It’s especially troublesome to me that we’ve lost our collective ability to imagine a proactive society capable of great things at a time when we could really us that guiding light. In the 1950s and ‘60s, a Great Society view of governance was still within the Overton window of acceptable American discourse. There was general bipartisan support for investment in the space race, so getting to the moon became a feasible reality. In the 1970s and ‘80s, however, political appetite — especially on the Right — for large taxpayer-funded projects beyond the strictly military dried up (and America’s space capabilities dried up with it: now we rent expensive room on Russian launches).
What’s far more pressing than additional trips to the moon, however, are scientific frontiers like addressing climate change and managing its inevitable, disastrous effects. Progressive politicians who support the “environmental protection, plus jobs creation” premise of the Green New Deal can’t even get Democratic party leadership on board with that, much less any stripe of Republican.
The late cultural commentator Mark Fisher once said it was “easier to imagine an end to the world than an end to capitalism.” And well, here we are, standing on the threshold of annihilation and worrying about marginal tax rates on the super-rich.
Fisher’s 2009 book Capitalist Realism: Is There No Alternative? posits that the lack of visible alternatives to modern capitalism has almost universally promulgated the neoliberal tendency to view every aspect of society through a market prism.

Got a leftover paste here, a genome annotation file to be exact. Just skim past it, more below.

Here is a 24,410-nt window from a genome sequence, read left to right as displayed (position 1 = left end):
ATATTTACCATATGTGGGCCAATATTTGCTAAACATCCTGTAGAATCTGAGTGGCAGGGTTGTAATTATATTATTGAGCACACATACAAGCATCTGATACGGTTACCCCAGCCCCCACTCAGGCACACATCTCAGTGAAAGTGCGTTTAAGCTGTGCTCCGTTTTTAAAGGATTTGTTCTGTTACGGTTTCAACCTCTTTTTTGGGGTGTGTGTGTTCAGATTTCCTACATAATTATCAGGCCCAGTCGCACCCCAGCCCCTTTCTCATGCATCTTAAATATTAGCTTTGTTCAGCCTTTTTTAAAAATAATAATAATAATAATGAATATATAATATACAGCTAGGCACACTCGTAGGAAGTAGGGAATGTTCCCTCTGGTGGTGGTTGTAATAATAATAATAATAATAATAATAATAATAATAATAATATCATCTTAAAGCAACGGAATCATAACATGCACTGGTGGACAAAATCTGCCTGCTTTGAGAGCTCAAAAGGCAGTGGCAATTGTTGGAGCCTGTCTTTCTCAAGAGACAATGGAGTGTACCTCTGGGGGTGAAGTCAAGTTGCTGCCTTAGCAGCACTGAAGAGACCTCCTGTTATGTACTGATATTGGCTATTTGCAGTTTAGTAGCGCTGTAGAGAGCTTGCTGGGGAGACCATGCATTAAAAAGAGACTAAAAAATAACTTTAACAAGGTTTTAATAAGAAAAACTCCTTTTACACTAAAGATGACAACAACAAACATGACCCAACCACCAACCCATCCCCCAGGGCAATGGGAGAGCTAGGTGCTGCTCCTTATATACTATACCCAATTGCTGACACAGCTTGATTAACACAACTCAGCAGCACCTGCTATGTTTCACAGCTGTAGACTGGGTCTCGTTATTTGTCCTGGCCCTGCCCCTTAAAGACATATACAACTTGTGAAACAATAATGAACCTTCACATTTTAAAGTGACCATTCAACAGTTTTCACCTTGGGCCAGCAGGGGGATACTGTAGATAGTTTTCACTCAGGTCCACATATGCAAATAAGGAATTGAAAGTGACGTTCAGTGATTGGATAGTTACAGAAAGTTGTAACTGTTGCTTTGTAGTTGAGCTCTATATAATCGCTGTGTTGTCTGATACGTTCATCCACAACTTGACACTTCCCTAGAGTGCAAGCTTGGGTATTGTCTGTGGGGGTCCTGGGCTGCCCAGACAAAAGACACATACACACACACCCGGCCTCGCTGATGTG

Perversely, the same capitalist engine that powered the most potent global changes of the 20th century now seems to only want to stand in the way. It’s as if the final victory over communism marked the arrival of the future, and as such, we are now living in the future. Asking for further iteration of the system or its priorities is at best naïve, at worst heresy, because the perfectly balanced, self-regulating system is supposedly in place. We have no time, no need for wanton pie-in-the-sky dreaming, thank you very much.
Today’s fat cats preach hoary old axioms about capitalism’s ability to lead to innovation, deflecting from the reality that our most powerful vested interests demand no further innovation, and in fact will do whatever they can to stop it. This is how we arrive at the current moment, in which a “pro-business” and “pro-free markets” president claims over and over again that he’s going to perform economic necromancy on the dying, disastrous coal industry, while attempting to suppress even the voluntary environmental efforts of the automotive industry to make cars more efficient.